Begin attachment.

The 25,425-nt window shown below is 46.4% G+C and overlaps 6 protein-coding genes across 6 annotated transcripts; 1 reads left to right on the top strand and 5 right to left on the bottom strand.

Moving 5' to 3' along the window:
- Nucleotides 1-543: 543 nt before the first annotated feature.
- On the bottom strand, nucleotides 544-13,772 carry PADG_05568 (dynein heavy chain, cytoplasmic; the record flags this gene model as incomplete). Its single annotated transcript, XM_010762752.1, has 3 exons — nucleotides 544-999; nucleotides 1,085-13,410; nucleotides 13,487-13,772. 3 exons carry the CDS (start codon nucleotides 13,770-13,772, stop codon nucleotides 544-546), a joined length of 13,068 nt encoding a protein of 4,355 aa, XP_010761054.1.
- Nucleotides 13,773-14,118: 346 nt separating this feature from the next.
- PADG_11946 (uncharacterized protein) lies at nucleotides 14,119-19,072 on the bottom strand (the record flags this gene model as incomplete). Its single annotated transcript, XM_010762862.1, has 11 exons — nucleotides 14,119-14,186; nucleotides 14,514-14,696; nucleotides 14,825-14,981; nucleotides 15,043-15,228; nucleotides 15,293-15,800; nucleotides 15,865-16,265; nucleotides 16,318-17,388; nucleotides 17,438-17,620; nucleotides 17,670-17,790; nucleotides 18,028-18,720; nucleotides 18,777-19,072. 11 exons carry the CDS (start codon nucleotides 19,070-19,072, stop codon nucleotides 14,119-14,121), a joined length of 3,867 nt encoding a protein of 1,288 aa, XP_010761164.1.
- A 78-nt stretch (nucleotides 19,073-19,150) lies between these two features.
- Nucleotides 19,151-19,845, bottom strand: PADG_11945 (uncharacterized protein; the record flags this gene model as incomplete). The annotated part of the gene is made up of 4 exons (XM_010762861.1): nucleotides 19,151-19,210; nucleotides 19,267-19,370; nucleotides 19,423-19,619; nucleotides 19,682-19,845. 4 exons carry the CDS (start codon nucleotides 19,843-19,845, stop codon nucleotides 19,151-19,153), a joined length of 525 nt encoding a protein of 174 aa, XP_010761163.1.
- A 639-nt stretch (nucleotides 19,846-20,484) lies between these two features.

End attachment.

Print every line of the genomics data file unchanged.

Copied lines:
The 25,425-nt window shown below is 46.4% G+C and overlaps 6 protein-coding genes across 6 annotated transcripts; 1 reads left to right on the top strand and 5 right to left on the bottom strand.

Moving 5' to 3' along the window:
- Nucleotides 1-543: 543 nt before the first annotated feature.
- On the bottom strand, nucleotides 544-13,772 carry PADG_05568 (dynein heavy chain, cytoplasmic; the record flags this gene model as incomplete). Its single annotated transcript, XM_010762752.1, has 3 exons — nucleotides 544-999; nucleotides 1,085-13,410; nucleotides 13,487-13,772. 3 exons carry the CDS (start codon nucleotides 13,770-13,772, stop codon nucleotides 544-546), a joined length of 13,068 nt encoding a protein of 4,355 aa, XP_010761054.1.
- Nucleotides 13,773-14,118: 346 nt separating this feature from the next.
- PADG_11946 (uncharacterized protein) lies at nucleotides 14,119-19,072 on the bottom strand (the record flags this gene model as incomplete). Its single annotated transcript, XM_010762862.1, has 11 exons — nucleotides 14,119-14,186; nucleotides 14,514-14,696; nucleotides 14,825-14,981; nucleotides 15,043-15,228; nucleotides 15,293-15,800; nucleotides 15,865-16,265; nucleotides 16,318-17,388; nucleotides 17,438-17,620; nucleotides 17,670-17,790; nucleotides 18,028-18,720; nucleotides 18,777-19,072. 11 exons carry the CDS (start codon nucleotides 19,070-19,072, stop codon nucleotides 14,119-14,121), a joined length of 3,867 nt encoding a protein of 1,288 aa, XP_010761164.1.
- A 78-nt stretch (nucleotides 19,073-19,150) lies between these two features.
- Nucleotides 19,151-19,845, bottom strand: PADG_11945 (uncharacterized protein; the record flags this gene model as incomplete). The annotated part of the gene is made up of 4 exons (XM_010762861.1): nucleotides 19,151-19,210; nucleotides 19,267-19,370; nucleotides 19,423-19,619; nucleotides 19,682-19,845. 4 exons carry the CDS (start codon nucleotides 19,843-19,845, stop codon nucleotides 19,151-19,153), a joined length of 525 nt encoding a protein of 174 aa, XP_010761163.1.
- A 639-nt stretch (nucleotides 19,846-20,484) lies between these two features.